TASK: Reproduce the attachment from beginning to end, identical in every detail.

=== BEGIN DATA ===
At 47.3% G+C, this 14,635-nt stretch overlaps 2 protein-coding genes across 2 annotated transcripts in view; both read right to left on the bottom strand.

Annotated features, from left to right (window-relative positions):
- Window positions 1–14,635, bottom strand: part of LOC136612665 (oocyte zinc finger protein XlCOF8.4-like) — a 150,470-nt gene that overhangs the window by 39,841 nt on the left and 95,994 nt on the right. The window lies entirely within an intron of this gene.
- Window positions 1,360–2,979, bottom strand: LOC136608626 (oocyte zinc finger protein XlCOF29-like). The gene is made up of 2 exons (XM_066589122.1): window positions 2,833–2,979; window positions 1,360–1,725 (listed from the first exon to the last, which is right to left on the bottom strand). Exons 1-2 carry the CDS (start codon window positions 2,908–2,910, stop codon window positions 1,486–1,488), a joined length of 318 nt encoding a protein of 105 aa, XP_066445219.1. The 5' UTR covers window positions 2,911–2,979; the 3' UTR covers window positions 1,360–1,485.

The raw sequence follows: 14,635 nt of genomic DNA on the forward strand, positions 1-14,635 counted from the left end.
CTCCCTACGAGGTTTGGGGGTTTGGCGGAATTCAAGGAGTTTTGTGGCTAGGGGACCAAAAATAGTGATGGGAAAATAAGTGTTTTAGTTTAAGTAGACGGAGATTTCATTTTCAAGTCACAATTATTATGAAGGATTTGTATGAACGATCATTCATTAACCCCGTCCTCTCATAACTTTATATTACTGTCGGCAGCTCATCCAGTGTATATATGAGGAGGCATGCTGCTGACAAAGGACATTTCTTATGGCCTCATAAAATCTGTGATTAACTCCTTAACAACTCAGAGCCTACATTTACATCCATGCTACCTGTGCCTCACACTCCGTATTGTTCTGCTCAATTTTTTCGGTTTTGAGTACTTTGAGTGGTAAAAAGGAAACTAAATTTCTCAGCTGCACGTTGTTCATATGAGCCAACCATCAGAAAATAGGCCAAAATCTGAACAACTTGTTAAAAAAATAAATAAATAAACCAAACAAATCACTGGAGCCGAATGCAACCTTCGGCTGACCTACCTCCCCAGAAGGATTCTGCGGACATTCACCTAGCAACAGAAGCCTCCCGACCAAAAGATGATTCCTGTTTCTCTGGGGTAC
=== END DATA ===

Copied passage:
At 47.3% G+C, this 14,635-nt stretch overlaps 2 protein-coding genes across 2 annotated transcripts in view; both read right to left on the bottom strand.

Annotated features, from left to right (window-relative positions):
- Window positions 1–14,635, bottom strand: part of LOC136612665 (oocyte zinc finger protein XlCOF8.4-like) — a 150,470-nt gene that overhangs the window by 39,841 nt on the left and 95,994 nt on the right. The window lies entirely within an intron of this gene.
- Window positions 1,360–2,979, bottom strand: LOC136608626 (oocyte zinc finger protein XlCOF29-like). The gene is made up of 2 exons (XM_066589122.1): window positions 2,833–2,979; window positions 1,360–1,725 (listed from the first exon to the last, which is right to left on the bottom strand). Exons 1-2 carry the CDS (start codon window positions 2,908–2,910, stop codon window positions 1,486–1,488), a joined length of 318 nt encoding a protein of 105 aa, XP_066445219.1. The 5' UTR covers window positions 2,911–2,979; the 3' UTR covers window positions 1,360–1,485.

The raw sequence follows: 14,635 nt of genomic DNA on the forward strand, positions 1-14,635 counted from the left end.
CTCCCTACGAGGTTTGGGGGTTTGGCGGAATTCAAGGAGTTTTGTGGCTAGGGGACCAAAAATAGTGATGGGAAAATAAGTGTTTTAGTTTAAGTAGACGGAGATTTCATTTTCAAGTCACAATTATTATGAAGGATTTGTATGAACGATCATTCATTAACCCCGTCCTCTCATAACTTTATATTACTGTCGGCAGCTCATCCAGTGTATATATGAGGAGGCATGCTGCTGACAAAGGACATTTCTTATGGCCTCATAAAATCTGTGATTAACTCCTTAACAACTCAGAGCCTACATTTACATCCATGCTACCTGTGCCTCACACTCCGTATTGTTCTGCTCAATTTTTTCGGTTTTGAGTACTTTGAGTGGTAAAAAGGAAACTAAATTTCTCAGCTGCACGTTGTTCATATGAGCCAACCATCAGAAAATAGGCCAAAATCTGAACAACTTGTTAAAAAAATAAATAAATAAACCAAACAAATCACTGGAGCCGAATGCAACCTTCGGCTGACCTACCTCCCCAGAAGGATTCTGCGGACATTCACCTAGCAACAGAAGCCTCCCGACCAAAAGATGATTCCTGTTTCTCTGGGGTAC